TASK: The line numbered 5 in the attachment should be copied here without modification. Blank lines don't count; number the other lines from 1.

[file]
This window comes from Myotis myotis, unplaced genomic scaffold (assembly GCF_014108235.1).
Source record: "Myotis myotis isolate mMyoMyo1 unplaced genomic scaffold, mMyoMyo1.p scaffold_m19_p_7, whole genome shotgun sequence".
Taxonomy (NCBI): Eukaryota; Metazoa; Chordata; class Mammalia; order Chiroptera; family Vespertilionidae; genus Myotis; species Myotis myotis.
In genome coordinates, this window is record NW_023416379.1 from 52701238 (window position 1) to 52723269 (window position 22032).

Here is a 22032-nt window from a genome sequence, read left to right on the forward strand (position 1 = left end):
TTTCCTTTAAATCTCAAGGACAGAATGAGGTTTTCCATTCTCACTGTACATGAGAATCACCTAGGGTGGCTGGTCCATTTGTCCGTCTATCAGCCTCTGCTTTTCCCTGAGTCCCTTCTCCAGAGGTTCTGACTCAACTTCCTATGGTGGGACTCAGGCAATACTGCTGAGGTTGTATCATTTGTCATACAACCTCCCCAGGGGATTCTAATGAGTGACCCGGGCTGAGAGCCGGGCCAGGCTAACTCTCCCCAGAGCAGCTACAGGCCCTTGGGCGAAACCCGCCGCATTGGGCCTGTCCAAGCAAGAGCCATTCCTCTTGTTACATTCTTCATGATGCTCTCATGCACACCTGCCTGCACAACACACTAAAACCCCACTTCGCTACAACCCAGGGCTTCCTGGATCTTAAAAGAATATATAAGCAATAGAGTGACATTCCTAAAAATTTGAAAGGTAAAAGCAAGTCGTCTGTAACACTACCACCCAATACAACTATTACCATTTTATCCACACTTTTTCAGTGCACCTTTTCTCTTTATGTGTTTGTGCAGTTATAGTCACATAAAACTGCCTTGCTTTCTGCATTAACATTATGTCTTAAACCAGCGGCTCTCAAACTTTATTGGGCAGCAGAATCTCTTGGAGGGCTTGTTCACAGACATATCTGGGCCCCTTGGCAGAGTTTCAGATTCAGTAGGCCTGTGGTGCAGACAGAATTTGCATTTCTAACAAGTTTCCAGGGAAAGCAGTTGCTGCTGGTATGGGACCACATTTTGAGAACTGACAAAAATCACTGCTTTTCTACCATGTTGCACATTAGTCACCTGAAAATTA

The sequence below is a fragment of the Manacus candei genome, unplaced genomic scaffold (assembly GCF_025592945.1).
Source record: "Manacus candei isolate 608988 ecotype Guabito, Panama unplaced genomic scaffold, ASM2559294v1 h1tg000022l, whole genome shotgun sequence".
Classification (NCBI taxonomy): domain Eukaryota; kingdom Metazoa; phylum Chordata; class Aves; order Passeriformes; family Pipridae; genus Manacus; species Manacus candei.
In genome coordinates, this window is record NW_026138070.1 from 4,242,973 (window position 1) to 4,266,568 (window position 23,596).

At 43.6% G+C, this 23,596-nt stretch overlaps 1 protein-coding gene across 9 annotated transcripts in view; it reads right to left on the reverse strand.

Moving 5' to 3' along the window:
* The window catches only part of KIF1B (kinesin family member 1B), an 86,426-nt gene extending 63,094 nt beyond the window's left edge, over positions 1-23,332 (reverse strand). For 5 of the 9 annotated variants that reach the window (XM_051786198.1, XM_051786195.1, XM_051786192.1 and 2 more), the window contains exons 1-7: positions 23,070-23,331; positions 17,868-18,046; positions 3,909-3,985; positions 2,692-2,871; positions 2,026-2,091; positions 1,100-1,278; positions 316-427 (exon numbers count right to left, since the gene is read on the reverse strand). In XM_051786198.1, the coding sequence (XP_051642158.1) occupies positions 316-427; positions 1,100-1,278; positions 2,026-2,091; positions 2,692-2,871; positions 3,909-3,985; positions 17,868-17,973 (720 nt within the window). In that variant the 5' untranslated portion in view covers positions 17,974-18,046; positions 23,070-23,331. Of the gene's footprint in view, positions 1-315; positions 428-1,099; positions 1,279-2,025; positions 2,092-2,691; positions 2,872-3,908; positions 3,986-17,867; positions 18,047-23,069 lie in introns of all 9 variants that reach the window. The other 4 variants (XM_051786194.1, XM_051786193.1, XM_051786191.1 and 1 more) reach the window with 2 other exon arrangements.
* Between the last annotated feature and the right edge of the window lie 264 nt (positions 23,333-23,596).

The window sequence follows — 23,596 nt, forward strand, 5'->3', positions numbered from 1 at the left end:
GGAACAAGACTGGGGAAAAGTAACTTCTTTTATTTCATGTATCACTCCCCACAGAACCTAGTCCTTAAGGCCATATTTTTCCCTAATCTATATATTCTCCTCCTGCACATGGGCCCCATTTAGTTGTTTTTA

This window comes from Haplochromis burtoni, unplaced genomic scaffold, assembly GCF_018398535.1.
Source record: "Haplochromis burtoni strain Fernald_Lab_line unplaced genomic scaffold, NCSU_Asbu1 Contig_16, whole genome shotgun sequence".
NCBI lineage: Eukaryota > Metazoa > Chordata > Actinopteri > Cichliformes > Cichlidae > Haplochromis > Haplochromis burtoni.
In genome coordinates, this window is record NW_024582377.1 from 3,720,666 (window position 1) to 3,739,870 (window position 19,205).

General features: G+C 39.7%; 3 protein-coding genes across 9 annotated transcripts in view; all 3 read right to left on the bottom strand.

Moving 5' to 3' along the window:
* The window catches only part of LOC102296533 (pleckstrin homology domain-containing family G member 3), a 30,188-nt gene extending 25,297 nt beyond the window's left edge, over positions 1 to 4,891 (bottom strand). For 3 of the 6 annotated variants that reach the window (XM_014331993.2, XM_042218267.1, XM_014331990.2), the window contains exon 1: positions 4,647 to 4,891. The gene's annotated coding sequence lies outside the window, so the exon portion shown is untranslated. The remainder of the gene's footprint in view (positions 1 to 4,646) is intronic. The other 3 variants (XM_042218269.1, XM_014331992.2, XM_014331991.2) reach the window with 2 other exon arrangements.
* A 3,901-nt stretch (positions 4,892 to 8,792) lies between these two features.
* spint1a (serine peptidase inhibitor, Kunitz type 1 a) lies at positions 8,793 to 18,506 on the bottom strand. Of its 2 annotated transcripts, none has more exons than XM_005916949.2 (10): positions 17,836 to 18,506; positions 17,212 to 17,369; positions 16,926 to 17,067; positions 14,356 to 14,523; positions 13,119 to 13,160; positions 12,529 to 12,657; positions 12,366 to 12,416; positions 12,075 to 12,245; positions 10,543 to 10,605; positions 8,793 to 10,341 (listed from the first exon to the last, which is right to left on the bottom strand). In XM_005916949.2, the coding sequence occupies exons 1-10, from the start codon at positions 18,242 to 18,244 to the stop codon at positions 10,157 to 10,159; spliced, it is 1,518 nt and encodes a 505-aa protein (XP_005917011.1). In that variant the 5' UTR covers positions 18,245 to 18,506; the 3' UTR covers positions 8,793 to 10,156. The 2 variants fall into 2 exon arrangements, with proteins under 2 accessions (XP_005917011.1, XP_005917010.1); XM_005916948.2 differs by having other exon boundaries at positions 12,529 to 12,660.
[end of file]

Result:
Here is a 22032-nt window from a genome sequence, read left to right on the forward strand (position 1 = left end):